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U.S. Children and Youth’s Physical Activities Inside and Outside of School PE: 1985 vs. 2012

Department of Sports Science and Physical Education, Tsinghua University, Beijing 100084, China
Department of Kinesiology and Community Health, University of Illinois, Urbana, IL 61801, USA
Author to whom correspondence should be addressed.
Int. J. Environ. Res. Public Health 2021, 18(2), 398;
Received: 29 October 2020 / Revised: 21 December 2020 / Accepted: 31 December 2020 / Published: 6 January 2021
(This article belongs to the Collection Physical Activity and Adolescent Students' Health)


The purpose of this study was, by taking advantage of the rich data from two U.S. national fitness surveys, to examine the physical activity (PA) students engaged in, both inside and outside school physical education (PE), determine if there are differences by grade, sex, and weight status, and if there was a change between 1985 and 2012. The data from the 1985 National Children and Youth Fitness Study (NCYFS) and the 2012 NHANES National Youth Fitness Survey (NNYFS) were matched, merged (N = 6178, 3107 boys and 3071 girls), and analyzed. It was found that basketball remained the most popular PA inside school PE across both surveys. Swimming was the most popular PA outside of school PE in 1985, but was replaced by running in 2012. Although PA taught and promoted inside of school PE and that such PA practiced outside were moderately correlated across the surveys, some disconnections were noticed. The impact of grade, sex, and weight status on PA preference and participation was also confirmed. What is needed is to the design and integration of more lifelong and individual PAs in future school PE curricula and school and community children and youth sport and PA programs.

1. Introduction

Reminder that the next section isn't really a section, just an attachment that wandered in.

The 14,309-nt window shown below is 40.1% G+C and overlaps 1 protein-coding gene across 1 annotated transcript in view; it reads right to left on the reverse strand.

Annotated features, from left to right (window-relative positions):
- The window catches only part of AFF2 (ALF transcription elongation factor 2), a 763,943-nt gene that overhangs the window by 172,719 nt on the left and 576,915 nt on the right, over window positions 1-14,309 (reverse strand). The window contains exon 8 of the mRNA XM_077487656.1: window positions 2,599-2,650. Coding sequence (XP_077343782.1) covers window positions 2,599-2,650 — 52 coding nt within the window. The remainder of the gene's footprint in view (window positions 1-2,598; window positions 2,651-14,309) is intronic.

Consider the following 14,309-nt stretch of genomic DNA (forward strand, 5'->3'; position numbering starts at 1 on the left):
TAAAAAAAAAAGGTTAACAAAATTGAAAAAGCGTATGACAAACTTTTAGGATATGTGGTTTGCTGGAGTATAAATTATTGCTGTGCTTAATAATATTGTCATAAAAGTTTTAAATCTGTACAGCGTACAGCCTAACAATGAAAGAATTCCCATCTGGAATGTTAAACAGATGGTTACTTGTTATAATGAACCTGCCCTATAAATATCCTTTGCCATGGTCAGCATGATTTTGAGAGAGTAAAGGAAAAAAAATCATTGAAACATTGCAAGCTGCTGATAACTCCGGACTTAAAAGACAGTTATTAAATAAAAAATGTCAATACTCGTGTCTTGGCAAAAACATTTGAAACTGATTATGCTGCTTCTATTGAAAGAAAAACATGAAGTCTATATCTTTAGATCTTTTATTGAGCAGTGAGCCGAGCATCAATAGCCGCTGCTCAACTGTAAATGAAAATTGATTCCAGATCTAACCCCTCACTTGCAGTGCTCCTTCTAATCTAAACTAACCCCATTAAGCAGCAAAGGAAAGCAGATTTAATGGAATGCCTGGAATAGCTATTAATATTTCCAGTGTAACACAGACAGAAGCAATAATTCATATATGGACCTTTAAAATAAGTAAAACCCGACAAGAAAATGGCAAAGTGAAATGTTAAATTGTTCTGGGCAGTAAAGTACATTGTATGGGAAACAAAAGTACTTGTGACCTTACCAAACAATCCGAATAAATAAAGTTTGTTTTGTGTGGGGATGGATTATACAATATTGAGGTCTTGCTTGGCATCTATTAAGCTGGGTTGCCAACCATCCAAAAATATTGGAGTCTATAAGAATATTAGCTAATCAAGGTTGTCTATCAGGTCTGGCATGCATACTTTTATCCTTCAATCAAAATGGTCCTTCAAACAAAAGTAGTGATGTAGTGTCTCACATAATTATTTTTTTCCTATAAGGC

Obesity has become a significant worldwide threat to public health [1,2,3]. In the U.S., for example, obesity in children and youth has become an increasingly severe issue, and physical activity (PA) shows a downward trend during adolescence [4]. Recent estimates indicated that obesity prevalence was 13.9% among 2- to 5-year-olds, 18.4% among 6- to 11-year-olds, and 20.6% among 12- to 19-year-olds. Childhood obesity is also more common among certain subpopulations, e.g., African-American and Hispanic children and youth [5]. For that reason, many experts and researchers have been seeking ways to address childhood obesity, including the introduction of national PA guidelines and fitness assessment, educational programs, and determining the time spent and intensity of PA among children and youth, while examining the main correlates affecting obesity from various aspects of society [1,2,3,6,7,8,9,10]. The 2nd set of PA Guidelines issued by the United States Department of Health and Human Services in 2018 recommended 60 min or more per day of PA for school-aged children and adolescents [11]. PA can not only help improve children’s physical fitness and health [12], but also help improve their mental health. It worth noting that some studies have confirmed school’s PE requirement seems to improve children’s PA [13], but obese children still performed fewer PA at school than other children [14]. Besides, adding one PE lesson to school daily will effectively reduce sedentary behavior in children [15]. The repertoire of choices, the more likely students will remain committed sports participants when moving from youth to adulthood [16]. Perhaps the most important thing is to create more PA participation opportunities for children and youth so that they can learn and enjoy them [17].